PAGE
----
René J. Valenzuela
René J. Valenzuela is a proud immigrant who is an active and avid supporter of transformative social justice. Their identity as an immigrant has been central to his exposure and involvement in seeking justice and radical change for marginalized communities. He is particularly passionate about immigrant rights and college access for marginalized youth and has had many opportunities to engage in both lines of work over the past five years. During their free time, René loves to dance, find new music to vibe to, go on runs, and care for his plants. They call Chicago and the Mexican-U.S. border their home, and they are eager to be moving to New York in the coming months. At Camp Equity, René is excited to meet campers from different places with different experiences, and share a virtual space where everyone can learn from one another.
Rozina is an energy and environmental professional with nearly 15 years of global academic and work experience in the environmental sector. She is a Fulbright scholar; she spent a year in India studying agrarian distress and then completed her Masters degree in Environment and Sustainable Development at University College London. She currently serves as the diversity, equity, and inclusion manager for the Clean Energy Leadership Institute in Washington, D.C. Rozina worked in the solar energy industry for over seven years doing education and advocacy work with a focus on energy justice. She recently started Eco.Logic, a nonprofit to help people get engaged and find solutions to the climate crisis.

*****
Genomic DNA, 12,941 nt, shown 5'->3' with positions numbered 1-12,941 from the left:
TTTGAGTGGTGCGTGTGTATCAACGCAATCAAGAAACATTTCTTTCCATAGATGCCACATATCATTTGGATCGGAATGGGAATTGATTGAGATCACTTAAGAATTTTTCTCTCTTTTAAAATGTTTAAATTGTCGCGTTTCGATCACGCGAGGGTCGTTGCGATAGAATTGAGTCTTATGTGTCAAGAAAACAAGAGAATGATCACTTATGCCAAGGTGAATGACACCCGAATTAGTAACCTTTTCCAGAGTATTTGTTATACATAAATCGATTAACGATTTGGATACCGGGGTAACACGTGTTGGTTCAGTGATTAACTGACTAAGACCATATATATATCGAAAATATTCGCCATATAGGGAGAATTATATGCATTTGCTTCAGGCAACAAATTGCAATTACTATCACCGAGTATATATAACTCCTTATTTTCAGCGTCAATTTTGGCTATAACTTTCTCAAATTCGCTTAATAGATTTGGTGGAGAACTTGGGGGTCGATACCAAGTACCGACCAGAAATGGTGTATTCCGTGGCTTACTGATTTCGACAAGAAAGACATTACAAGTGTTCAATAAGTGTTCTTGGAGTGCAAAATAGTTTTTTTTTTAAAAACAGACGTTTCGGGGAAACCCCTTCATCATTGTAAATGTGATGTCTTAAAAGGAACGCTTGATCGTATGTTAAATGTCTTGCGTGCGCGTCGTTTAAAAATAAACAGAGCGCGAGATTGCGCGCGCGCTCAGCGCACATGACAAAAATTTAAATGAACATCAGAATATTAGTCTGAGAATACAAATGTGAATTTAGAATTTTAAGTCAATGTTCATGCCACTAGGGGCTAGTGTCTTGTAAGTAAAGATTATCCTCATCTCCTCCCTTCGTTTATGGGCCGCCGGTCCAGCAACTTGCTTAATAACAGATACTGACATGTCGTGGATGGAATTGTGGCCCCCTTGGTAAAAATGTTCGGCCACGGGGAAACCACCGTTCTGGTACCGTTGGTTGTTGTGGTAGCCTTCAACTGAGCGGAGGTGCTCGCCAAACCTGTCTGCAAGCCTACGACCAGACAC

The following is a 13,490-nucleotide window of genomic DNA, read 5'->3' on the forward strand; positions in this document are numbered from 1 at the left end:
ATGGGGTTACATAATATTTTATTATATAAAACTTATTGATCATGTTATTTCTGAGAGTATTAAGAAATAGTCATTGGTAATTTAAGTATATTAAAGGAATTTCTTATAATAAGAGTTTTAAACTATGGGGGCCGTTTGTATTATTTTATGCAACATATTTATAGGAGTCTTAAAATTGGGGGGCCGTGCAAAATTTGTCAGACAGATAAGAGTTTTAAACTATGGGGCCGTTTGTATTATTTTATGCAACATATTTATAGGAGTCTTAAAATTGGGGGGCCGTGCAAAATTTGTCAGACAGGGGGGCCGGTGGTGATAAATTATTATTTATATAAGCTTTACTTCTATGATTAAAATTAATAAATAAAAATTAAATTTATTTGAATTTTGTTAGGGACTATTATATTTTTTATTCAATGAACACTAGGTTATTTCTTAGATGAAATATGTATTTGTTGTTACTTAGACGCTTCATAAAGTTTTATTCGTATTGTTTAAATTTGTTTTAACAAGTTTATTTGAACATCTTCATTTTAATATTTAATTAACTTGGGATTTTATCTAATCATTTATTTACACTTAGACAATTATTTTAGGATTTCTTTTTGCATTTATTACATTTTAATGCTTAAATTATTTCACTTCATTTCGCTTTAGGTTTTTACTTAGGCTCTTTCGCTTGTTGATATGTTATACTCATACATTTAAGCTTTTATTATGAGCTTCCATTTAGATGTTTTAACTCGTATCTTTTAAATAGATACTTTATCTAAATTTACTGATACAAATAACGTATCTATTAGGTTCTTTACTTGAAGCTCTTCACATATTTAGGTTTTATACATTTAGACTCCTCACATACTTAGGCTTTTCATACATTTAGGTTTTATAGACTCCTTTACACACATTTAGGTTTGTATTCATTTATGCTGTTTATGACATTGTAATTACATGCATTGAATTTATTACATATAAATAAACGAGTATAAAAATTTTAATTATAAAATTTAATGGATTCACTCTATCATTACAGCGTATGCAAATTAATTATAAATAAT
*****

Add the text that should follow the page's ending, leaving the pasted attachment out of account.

Shreya (they/them) is from the Bay Area and was born and raised in San Jose, CA. Shreya really cares about the intersections of art, identity, mental health, education, and justice. They always hope to further understand how their identity (their privileges and marginalizations) inform their role in creating material change and support for their own and other marginalized communities. A lot of their past experiences in organizing has been alongside Asian Pacific Islander and LGBTQ+ communities. They have worked as an organizer for API-Equality Northern California, the Claremont College's Asian American Resource Center, and the Saturday Tongan Education Program. Shreya has past experience working with students in different settings and studied Human Biology and Feminist Studies in college. Some things that make Shreya happy are eating (especially their Ma’s food), being outdoors in the sun, listening to music, watching quality animations, making art, and spending time with friends! Creating and reimagining with friends through art is what Shreya hopes to always do.
Stephanie De La Hoz
Stephanie De La Hoz was born in the Philippines and immigrated to the United States as a young child. She grew up in Florida and earned a Bachelor’s Degree in Spanish Education and a Master’s Degree in Nonprofit Management. She has worked professionally as a high school teacher and also in program management in the nonprofit sector. She served for 27 months as a Peace Corps Volunteer in Colombia where she trained public school teachers and facilitated youth development projects. She currently is in the process of starting her own nonprofit to continue to serve children in low-income communities in Florida and in Colombia.
We created Camp Equity in response to the combined forces of the global pandemic and the current manifestation of the human-rights movement, to give exposure to incredible non profits at the grassroots level and engage groups of diverse young people in conversation about this moment in time.